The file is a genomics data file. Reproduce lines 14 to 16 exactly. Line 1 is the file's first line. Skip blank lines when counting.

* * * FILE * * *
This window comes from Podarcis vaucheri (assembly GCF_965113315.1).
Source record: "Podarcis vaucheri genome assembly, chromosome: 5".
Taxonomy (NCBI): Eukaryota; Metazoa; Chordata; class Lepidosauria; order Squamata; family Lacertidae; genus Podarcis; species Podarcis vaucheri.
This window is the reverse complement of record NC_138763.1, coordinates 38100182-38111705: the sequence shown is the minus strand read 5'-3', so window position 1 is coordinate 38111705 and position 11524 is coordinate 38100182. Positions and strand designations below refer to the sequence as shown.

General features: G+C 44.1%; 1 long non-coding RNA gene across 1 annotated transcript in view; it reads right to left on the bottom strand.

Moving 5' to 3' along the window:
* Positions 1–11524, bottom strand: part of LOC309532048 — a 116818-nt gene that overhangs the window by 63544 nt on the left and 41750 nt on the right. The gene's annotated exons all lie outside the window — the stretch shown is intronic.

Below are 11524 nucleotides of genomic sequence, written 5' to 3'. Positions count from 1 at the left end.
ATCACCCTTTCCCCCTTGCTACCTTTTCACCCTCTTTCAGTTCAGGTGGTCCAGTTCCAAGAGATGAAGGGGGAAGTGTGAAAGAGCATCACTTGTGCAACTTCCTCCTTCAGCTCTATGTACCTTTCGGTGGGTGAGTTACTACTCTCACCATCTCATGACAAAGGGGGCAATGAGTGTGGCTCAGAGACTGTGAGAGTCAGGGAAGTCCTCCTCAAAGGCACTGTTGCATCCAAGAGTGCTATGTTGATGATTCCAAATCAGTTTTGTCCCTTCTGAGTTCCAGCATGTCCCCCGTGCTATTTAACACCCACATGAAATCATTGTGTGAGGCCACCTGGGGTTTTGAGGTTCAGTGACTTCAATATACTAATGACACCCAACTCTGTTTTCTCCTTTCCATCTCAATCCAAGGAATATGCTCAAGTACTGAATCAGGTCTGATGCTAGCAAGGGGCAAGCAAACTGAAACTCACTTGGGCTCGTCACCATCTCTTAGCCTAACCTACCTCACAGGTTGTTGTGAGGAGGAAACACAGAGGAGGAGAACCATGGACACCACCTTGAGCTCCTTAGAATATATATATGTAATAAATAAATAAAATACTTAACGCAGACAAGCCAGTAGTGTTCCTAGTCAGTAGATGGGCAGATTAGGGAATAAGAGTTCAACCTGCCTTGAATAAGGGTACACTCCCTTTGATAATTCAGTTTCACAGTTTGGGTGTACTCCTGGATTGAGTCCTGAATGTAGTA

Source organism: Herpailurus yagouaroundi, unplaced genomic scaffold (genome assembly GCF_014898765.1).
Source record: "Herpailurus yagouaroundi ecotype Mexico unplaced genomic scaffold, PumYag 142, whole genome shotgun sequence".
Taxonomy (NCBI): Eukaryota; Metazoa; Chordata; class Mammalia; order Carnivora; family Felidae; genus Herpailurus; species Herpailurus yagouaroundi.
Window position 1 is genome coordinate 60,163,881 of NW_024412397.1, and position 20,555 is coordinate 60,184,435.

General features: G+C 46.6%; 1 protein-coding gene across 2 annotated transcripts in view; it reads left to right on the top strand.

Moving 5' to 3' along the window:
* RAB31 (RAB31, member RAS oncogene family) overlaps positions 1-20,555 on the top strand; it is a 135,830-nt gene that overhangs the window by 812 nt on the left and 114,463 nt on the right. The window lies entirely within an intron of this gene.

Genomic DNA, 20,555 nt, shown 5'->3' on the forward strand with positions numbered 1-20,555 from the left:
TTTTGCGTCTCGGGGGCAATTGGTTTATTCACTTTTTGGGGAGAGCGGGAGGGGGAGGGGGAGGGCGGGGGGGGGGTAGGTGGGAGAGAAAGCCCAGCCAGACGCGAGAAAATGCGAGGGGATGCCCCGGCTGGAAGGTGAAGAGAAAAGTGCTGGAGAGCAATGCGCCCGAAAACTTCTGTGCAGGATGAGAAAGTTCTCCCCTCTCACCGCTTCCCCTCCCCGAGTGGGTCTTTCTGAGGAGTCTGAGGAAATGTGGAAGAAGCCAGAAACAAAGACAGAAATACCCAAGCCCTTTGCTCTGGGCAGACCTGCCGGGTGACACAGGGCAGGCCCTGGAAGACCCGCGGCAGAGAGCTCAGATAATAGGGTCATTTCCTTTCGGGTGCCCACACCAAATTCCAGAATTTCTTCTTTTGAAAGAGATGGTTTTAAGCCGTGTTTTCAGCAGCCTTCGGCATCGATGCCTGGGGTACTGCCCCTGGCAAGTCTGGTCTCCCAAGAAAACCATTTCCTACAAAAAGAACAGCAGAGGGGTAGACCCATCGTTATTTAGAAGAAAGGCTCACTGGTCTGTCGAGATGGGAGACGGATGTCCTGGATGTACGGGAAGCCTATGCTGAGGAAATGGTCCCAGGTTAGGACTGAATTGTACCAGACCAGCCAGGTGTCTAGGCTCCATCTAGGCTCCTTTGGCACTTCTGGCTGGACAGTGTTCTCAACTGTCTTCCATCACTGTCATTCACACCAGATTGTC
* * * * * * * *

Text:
General features: G+C 46.6%; 1 protein-coding gene across 2 annotated transcripts in view; it reads left to right on the top strand.

Moving 5' to 3' along the window:
* RAB31 (RAB31, member RAS oncogene family) overlaps positions 1-20,555 on the top strand; it is a 135,830-nt gene that overhangs the window by 812 nt on the left and 114,463 nt on the right. The window lies entirely within an intron of this gene.